Balfour, formerly colonel of a regiment of Scots in the ser-
vice of the Lands, and heir along with his two nephews 2 (for
whom he holds power of attorney 3 ) of the late Captain Cant,
deceased ; that payment may be granted him of arrears for
services rendered to the Lands by the said late Captain Cant.

After consultation, it was resolved to put the above men-
tioned missive, with the accompanying request of the said Sir
William Balfour, and the accounts of the late Cant aforesaid,
into the hands of the Clerk of Court for revisal, and to note
whether any alterations have occurred in them, or any part of
them has been paid ; further, to ascertain what still remains
due to the said late Captain Cant for his services since the
accounts were made up, and of all this fully to inform their
Highnesses privately.

January 25. — The report of the Clerk of Court was given
in on the claims of Sir William Balfour as heir of the late
Captain Cant, in regard to the arrears for service of the said
captain, both these of which an account was drawn up, and
those for services subsequently rendered. And as the said Sir
William Balfour appears to be carrying on negotiations with
Witschart, cavalry-captain, with a view to his taking over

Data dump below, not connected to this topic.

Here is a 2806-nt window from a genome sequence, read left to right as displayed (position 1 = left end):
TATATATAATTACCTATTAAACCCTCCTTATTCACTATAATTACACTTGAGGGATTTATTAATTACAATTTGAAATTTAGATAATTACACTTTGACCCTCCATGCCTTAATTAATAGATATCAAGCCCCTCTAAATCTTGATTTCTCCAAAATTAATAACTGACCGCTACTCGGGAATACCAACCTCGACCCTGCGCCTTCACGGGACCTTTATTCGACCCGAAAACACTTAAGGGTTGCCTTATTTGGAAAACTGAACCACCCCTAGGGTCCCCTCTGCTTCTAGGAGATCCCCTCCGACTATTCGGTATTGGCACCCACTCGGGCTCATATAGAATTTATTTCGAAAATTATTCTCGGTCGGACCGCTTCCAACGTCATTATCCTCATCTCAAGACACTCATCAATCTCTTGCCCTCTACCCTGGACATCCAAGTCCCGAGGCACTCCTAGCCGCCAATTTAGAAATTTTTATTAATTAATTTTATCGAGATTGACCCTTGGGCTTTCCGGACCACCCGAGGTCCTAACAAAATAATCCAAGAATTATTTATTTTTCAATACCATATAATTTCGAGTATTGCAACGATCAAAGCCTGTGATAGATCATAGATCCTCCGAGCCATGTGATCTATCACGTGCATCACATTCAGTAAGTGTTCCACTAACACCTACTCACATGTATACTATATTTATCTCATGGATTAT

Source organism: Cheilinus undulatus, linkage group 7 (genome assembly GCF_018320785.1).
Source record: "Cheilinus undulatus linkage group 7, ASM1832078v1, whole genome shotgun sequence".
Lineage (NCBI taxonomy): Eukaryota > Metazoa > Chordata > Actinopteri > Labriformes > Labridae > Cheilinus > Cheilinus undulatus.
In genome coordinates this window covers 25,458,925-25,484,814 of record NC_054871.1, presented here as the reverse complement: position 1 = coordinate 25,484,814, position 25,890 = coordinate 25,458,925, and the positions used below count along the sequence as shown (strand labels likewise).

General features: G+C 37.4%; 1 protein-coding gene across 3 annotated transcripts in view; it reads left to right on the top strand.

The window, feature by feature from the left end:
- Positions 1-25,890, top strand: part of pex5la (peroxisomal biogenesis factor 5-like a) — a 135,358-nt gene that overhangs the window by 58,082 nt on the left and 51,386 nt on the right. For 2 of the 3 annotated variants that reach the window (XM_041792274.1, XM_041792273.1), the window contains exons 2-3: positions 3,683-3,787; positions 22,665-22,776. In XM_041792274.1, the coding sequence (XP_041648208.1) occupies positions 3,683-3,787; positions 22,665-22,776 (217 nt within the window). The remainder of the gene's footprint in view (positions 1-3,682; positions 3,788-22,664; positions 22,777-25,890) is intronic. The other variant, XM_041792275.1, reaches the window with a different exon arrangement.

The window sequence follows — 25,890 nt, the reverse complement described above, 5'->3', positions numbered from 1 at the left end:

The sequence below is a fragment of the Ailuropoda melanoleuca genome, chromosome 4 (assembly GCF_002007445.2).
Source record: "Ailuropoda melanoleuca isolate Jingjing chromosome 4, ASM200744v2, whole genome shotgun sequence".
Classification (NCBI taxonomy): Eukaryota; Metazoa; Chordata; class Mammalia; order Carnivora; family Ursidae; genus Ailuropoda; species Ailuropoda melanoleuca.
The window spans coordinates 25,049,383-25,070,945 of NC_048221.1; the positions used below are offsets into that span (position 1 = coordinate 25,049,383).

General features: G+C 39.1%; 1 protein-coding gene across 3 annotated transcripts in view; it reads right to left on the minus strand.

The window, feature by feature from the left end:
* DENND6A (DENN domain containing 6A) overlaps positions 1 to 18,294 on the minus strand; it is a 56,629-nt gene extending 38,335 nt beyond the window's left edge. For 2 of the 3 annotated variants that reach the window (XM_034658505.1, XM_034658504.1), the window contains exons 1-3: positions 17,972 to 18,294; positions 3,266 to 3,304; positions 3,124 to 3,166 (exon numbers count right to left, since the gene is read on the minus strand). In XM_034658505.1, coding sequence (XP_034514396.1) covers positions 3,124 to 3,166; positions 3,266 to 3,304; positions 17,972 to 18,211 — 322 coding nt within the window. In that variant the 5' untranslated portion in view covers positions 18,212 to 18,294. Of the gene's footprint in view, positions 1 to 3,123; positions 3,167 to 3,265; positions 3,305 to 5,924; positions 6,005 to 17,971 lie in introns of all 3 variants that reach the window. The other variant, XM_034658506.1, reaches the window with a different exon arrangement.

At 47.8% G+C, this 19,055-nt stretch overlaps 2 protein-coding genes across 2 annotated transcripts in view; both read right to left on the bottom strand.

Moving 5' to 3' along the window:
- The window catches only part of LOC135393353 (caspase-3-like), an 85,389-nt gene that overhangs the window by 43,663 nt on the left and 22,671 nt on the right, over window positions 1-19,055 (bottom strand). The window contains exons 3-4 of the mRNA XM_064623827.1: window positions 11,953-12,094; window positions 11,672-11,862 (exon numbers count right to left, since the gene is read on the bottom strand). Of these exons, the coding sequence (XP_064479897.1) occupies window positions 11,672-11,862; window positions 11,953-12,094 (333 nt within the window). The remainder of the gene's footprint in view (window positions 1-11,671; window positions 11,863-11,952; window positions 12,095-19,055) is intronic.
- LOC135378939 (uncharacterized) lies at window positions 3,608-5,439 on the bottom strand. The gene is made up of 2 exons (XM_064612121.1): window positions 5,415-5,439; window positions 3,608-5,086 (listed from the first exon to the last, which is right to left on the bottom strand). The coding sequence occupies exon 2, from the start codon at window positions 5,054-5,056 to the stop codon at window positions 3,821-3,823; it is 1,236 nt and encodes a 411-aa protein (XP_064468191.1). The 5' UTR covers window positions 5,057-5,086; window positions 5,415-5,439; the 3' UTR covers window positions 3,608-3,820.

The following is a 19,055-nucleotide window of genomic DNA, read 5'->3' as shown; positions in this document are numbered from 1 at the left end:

Witsarfs company of horse, and in return paying him said
arrears, it was proposed on the part of the States-General to
promise to said Witssaert and his wife, as a full settlement of
the aforesaid arrears, a pension of 500 or at the most 600

1 John Gordon's company had been dismissed in 1609. It does not appear
whether this was or was not the same man.

3 The word may equally mean cousins or nephews. 2 Procuration.


guilders yearly during the lifetime of the said Witssaert and
of his wife. And it was agreed that the Advocate of Holland
shall arrange matters with the parties, and find what their
opinion is.

February 19. — On the petition of Sir William Balfour,
asking for payment of account for services rendered to the
country by the late Captain Cant, his uncle, up to his death ;
also of the services rendered by his late father as colonel,
amounting to a sum of about £M)f)00, according to docu-
ments and bonds thereanent in possession of the petitioner,
it was resolved and agreed, on account of several important
considerations, that the Clerk of Court shall interview the
petitioner and treat with him for full settlement of all his